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Russia says it will not strand American astronaut in space despite media reports

Mark Vande Hei is still coming home on a Russian capsule on March 30th

Last week, a flurry of news reports worryingly claimed that Russia was threatening to strand an American astronaut on the International Space Station in direct response to sanctions placed on the country as it continues to invade neighboring Ukraine. But Russia’s state space corporation Roscosmos is trying to put those fears to rest, saying that it will bring home the astronaut as planned.

The NASA astronaut in question is Mark Vande Hei, who has been living on the International Space Station since April 2021. Vande Hei launched to the ISS on a Russian Soyuz rocket from Kazakhstan, along with two cosmonauts. While living on the ISS, his stay was extended to a full year, and he is slated to return home in another Soyuz capsule on March 30th. When he returns home, he’ll have the record for longest continuous spaceflight by an American astronaut, at around 353 days.

Fears that Russia might actually refuse to bring Vande Hei home on the Soyuz started circulating last week. The source of the confusion came from a video shared by RIA Novosti, a Russian state news program, on March 5th that showed footage of Vande Hei on the ISS with his fellow Russian cosmonauts. The clip was cut together in such a way to make it seem like the Russians were going to leave him behind and then detach the Russian portion of the ISS altogether.

The seriousness of this “threat,” however, was always in doubt. Dmitry Rogozin, the head of Roscosmos, shared the video to his Telegram channel, along with a message from RIA Novosti that implied it was a joke. “The Roscosmos television studio jokingly demonstrated the possibility of Russia withdrawing from the ISS project — the undocking of the Russian segment of the station, without which the American part of the project cannot exist,” the caption read.

But plenty of US news reports took the video quite seriously. Good Morning America and Fox News ran stories claiming that Russia was threatening to leave Vande Hei behind, along with several other outlets. Now, Russia is refuting those claims in a new story from TASS, another of the country’s state-run media outlets.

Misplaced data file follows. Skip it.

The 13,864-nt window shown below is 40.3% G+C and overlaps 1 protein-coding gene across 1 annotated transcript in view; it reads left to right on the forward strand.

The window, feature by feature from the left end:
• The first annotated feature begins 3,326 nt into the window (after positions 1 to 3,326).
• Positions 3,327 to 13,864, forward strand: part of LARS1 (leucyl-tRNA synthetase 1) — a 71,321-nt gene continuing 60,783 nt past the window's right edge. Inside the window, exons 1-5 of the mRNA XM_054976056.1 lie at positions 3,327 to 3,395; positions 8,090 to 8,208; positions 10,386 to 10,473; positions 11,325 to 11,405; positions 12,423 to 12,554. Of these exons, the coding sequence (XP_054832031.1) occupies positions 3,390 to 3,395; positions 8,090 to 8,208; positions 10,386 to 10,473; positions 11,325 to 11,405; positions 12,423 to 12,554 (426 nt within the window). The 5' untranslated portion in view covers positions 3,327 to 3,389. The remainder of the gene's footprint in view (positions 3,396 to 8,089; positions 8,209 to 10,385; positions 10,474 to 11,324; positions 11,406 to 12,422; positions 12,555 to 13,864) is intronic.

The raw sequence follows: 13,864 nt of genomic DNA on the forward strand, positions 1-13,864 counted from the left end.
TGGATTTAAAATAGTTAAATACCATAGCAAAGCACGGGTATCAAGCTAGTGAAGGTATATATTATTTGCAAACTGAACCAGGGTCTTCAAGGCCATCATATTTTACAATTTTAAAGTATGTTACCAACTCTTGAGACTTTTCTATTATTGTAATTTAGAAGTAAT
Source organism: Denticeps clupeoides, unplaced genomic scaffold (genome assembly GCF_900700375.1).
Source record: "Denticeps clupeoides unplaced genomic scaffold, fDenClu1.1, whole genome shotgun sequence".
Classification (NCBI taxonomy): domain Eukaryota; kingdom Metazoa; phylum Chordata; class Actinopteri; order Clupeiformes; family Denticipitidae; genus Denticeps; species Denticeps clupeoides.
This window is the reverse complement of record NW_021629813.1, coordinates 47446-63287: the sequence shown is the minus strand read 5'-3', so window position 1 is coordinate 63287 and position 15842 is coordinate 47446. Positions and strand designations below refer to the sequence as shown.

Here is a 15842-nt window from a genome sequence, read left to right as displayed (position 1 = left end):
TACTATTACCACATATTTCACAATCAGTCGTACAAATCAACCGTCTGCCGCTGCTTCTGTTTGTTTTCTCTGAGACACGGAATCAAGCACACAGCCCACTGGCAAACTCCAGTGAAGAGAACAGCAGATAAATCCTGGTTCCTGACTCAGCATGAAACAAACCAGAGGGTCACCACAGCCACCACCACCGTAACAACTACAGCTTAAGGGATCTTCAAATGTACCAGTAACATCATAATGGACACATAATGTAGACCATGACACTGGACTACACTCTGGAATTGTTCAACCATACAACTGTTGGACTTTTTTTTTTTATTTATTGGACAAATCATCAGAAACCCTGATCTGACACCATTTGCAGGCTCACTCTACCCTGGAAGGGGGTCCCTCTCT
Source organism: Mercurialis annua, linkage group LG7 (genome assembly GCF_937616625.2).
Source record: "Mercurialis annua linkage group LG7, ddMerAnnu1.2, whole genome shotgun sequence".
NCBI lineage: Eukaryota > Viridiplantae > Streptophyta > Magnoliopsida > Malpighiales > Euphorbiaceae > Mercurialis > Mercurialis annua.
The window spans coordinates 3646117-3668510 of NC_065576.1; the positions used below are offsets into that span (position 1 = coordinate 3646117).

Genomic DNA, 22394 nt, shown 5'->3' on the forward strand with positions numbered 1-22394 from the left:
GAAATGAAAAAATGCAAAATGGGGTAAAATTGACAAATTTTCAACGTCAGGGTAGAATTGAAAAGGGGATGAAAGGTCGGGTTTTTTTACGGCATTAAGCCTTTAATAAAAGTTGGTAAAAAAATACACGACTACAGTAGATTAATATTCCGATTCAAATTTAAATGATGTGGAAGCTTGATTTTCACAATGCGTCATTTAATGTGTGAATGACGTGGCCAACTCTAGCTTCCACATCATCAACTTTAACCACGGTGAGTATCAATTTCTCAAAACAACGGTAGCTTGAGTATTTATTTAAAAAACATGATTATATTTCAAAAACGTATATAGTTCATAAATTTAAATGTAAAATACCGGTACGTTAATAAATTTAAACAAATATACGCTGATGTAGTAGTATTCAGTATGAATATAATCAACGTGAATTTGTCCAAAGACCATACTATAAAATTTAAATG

“US astronaut Mark Vande Hei will travel back home in the Soyuz MS-19 spacecraft together with Russia’s Anton Shkaplerov and Pyotr Dubrov on March 30,” Roscosmos said in a statement, according to TASS. Vande Hei and the rest of his crew are slated to land in Kazakhstan, as has been the landing destination for all previous Soyuz landings. Meanwhile, NASA has also maintained that both the US space agency and Roscosmos continue to work together on the International Space Station and that operations continue as normal.

In the TASS report refuting the claims about Vande Hei, Roscosmos tried to downplay the furor. “Roscosmos has never let anybody doubt its reliability as a partner,” the corporation’s press service said.

To be fair, it’s becoming something of a challenge for Roscosmos’ partners to discern when to take “joke” space reports from Russian media and Dmitry Rogozin seriously. Rogozin has been on a bit of a Twitter tirade these past few weeks, tweeting various angry statements and memes in response to the United States and Europe sanctioning Russia over the Ukraine invasion. They’ve ranged from menacing threats — like when he floated the idea of the ISS crashing down on the US without Russia’s help — to ridiculous videos — like this one of a Tom and Jerry cartoon, with the characters labeled as “Ukraine,” “Russia,” and “NATO.”

Rogozin is the head of Russia’s space program, and the things he says online do sometimes translate to actual policy. For instance, Rogozin tweeted a video of himself on March 2nd, in which he issues a series of conditional demands to Roscosmos customer OneWeb. Roscosmos was supposed to launch a new batch of satellites for OneWeb on a Russian Soyuz rocket on March 5th from Kazakhstan, but Rogozin said Russia would not move forward with the launch unless the company promised the satellites would not be used for military purposes and that the UK government divest its entire stake in OneWeb. The company did not acquiesce to the demands, and as a result, Roscosmos rolled back the Soyuz from the launchpad. The launch never took place.